Deana Frayne was a non-tenure track maternity leave replacement teacher for the Highland Park Board of Education from the 2008-2009 though 2011-2012 school years; thereafter she was employed as a full-time, tenure track teacher.  She signed her fourth contract as a tenure track first grade teacher for the 2015-2016 school year on May 15, 2015.   However, on June 25, 2015, she was served with a letter advising that the Board believed that she did not have tenure and that her employment would be terminated effective August 23, 2015 based on performance, behavior and attendance.  The Board offered her an agreement ending her tenure track employment, giving her sixty days health benefits and salary in exchange for a release.  She did not sign.  She then received a Rice Notice, and on August 23, 2015, the Board voted unanimously to terminate Frayne’s employment.

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Background: Disability Discrimination and the Requirement of Reasonable Accommodation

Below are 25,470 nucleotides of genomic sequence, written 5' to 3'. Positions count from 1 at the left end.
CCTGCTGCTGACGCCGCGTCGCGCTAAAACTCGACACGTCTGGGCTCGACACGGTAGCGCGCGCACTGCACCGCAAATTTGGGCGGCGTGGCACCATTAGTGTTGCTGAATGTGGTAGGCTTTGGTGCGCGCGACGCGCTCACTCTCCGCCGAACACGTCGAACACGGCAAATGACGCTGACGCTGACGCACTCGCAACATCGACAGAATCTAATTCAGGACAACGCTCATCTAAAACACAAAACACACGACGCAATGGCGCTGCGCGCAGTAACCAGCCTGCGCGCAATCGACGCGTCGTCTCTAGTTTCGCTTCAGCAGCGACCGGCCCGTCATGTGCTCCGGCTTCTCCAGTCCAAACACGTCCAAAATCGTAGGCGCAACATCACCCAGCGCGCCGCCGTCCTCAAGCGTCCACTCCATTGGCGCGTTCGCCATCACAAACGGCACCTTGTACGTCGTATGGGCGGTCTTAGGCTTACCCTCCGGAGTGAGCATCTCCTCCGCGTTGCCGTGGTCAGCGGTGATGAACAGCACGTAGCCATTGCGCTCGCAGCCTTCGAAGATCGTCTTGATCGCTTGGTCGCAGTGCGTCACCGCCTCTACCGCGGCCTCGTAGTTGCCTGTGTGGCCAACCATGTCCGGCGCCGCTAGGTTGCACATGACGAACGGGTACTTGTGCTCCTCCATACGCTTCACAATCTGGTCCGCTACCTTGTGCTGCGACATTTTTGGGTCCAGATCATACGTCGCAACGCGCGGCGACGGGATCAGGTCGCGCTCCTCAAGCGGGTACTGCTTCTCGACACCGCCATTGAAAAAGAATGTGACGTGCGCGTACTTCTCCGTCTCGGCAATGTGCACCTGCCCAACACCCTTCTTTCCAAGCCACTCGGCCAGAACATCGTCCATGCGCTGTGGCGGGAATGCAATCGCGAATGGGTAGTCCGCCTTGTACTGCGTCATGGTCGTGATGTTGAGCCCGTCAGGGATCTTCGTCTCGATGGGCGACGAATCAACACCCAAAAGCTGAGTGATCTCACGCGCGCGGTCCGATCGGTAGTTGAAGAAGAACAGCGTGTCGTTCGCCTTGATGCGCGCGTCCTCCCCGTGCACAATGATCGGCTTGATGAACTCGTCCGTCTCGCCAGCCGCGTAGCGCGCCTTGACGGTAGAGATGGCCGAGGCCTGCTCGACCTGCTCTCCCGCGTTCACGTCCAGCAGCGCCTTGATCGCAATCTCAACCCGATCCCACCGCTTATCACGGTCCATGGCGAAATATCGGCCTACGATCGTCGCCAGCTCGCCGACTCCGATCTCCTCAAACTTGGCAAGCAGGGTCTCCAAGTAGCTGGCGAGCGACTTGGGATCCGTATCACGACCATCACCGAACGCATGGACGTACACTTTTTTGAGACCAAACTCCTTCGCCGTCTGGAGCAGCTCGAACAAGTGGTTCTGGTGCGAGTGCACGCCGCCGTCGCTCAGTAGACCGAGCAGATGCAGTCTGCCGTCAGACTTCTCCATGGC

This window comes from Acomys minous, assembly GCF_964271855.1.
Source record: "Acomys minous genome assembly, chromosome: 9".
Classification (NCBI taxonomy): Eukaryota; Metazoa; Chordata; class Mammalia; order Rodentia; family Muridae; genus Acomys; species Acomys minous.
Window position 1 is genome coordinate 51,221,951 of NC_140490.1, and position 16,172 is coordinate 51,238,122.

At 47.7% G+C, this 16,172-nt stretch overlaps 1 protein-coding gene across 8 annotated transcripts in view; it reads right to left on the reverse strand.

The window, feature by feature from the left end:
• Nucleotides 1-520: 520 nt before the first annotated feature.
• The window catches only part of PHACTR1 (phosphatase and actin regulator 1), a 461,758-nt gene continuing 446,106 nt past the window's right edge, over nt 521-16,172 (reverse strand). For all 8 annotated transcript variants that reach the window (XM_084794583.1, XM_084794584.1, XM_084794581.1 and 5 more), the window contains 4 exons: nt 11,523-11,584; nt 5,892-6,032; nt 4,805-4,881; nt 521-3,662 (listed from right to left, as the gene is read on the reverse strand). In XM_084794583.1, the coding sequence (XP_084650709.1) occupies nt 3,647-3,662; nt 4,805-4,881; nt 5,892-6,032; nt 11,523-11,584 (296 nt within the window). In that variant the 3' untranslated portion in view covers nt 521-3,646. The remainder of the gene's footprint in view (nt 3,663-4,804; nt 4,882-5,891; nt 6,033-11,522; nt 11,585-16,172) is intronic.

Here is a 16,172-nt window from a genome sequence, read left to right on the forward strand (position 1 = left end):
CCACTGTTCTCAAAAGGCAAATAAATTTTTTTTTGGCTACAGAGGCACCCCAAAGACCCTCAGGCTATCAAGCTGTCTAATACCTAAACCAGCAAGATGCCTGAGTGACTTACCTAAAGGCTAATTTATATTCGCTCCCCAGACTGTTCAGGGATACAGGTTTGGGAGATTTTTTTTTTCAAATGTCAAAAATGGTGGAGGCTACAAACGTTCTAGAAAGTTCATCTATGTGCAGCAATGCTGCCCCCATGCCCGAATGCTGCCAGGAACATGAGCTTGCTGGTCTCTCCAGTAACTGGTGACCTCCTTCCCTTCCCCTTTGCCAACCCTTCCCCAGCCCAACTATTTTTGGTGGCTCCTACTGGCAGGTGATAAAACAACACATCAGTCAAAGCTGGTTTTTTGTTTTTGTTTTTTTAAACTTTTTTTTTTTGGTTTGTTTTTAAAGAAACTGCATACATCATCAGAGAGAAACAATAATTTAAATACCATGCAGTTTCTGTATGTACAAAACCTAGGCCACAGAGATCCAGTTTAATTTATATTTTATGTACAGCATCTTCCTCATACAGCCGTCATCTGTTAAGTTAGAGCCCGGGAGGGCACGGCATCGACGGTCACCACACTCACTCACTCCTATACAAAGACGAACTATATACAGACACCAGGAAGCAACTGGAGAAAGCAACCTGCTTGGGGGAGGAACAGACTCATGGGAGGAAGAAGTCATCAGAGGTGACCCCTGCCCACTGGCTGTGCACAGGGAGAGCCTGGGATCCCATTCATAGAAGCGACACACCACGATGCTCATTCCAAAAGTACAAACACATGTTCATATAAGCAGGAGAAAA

New Jersey’s Law Against Discrimination bars employers from discriminating against employee’s because of a disability, provided they can perform the job with “reasonable accommodation.”  Because no two employees or workplaces are the same, no accommodations will be the same for two employees, or reasonable for different employers.  Thus, the regulations interpreting this requirement in the Law Againstwheelchair-1595794__340-300x200 Discrimination require that employers must engage in an “interactive process” with a disabled employee to explore whether there are accommodations which the employer could implement to assist her in performing her duties without imposing an undue hardship on the employer.